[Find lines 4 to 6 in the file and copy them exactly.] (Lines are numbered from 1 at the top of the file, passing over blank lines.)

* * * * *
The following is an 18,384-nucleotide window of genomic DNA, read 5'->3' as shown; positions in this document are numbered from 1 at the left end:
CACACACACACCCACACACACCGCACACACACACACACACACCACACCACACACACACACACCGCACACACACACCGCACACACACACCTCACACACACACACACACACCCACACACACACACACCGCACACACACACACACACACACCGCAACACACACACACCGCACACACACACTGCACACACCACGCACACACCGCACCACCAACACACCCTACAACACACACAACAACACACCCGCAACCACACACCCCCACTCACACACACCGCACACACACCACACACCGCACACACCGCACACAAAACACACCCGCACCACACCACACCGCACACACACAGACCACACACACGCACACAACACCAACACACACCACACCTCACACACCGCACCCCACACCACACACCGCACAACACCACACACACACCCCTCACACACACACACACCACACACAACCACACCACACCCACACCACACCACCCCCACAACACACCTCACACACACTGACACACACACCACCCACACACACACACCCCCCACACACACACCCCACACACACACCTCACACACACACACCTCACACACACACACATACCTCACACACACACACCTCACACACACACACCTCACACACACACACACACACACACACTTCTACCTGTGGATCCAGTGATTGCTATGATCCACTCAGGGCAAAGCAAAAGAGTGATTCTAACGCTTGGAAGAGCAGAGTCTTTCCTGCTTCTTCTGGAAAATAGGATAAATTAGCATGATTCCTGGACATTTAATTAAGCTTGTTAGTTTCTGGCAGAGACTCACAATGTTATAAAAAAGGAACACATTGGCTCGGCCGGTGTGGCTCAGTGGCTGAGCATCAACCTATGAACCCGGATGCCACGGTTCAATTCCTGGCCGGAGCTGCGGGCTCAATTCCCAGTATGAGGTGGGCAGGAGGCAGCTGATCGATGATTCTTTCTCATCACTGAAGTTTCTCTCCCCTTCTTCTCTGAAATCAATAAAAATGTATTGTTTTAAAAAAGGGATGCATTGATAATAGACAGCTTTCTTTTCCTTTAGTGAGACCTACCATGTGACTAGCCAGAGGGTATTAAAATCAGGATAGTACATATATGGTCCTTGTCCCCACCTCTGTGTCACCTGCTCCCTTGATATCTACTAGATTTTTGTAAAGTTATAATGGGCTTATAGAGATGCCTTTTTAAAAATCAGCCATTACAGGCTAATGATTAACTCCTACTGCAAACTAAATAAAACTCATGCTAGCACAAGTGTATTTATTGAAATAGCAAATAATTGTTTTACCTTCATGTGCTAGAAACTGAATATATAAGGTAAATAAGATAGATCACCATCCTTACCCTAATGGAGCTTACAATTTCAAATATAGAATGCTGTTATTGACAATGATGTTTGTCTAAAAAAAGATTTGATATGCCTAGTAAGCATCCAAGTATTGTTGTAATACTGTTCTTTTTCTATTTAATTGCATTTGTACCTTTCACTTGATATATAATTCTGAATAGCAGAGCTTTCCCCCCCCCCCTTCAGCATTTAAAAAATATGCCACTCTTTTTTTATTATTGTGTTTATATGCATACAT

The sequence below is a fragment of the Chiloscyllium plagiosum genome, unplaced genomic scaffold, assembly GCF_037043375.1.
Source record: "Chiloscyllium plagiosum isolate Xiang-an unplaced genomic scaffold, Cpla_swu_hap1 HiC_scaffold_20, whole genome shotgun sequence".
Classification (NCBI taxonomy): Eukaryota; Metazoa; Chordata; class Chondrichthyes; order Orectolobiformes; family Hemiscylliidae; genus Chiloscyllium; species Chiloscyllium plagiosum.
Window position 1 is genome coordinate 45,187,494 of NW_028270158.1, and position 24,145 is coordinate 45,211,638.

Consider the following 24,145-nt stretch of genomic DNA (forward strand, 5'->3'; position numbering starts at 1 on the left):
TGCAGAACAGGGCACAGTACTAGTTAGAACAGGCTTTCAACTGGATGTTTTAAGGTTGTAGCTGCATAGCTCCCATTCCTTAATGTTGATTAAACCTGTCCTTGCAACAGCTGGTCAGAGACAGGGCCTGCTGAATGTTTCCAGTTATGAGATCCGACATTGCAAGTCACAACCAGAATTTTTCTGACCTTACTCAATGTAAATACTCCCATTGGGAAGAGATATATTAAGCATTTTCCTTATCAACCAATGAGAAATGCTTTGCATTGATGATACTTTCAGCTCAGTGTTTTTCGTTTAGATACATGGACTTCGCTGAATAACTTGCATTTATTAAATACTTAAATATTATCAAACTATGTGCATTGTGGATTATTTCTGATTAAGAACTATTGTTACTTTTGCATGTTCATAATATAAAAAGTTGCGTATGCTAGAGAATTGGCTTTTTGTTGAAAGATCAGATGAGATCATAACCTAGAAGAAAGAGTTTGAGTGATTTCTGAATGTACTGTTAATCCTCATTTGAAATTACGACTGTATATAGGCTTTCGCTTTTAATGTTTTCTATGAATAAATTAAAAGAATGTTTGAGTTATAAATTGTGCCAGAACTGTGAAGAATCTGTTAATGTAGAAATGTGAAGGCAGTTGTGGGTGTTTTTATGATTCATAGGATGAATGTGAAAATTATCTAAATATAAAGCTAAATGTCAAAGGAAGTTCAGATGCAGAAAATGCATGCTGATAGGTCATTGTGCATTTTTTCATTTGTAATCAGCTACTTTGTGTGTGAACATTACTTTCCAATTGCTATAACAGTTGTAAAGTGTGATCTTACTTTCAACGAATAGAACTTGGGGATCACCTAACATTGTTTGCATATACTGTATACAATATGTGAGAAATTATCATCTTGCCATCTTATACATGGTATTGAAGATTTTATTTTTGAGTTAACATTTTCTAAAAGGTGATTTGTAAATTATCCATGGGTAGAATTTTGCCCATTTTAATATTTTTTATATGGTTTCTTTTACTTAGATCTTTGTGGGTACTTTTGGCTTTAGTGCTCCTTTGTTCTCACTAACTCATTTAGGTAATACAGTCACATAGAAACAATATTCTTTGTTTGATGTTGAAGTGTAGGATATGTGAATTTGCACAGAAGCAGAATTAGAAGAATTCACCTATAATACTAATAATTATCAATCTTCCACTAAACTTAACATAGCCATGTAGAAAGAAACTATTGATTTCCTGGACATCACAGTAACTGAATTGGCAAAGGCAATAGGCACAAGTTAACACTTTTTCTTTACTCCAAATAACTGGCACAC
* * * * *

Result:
Source record: "Chiloscyllium plagiosum isolate Xiang-an unplaced genomic scaffold, Cpla_swu_hap1 HiC_scaffold_20, whole genome shotgun sequence".
Classification (NCBI taxonomy): Eukaryota; Metazoa; Chordata; class Chondrichthyes; order Orectolobiformes; family Hemiscylliidae; genus Chiloscyllium; species Chiloscyllium plagiosum.
Window position 1 is genome coordinate 45,187,494 of NW_028270158.1, and position 24,145 is coordinate 45,211,638.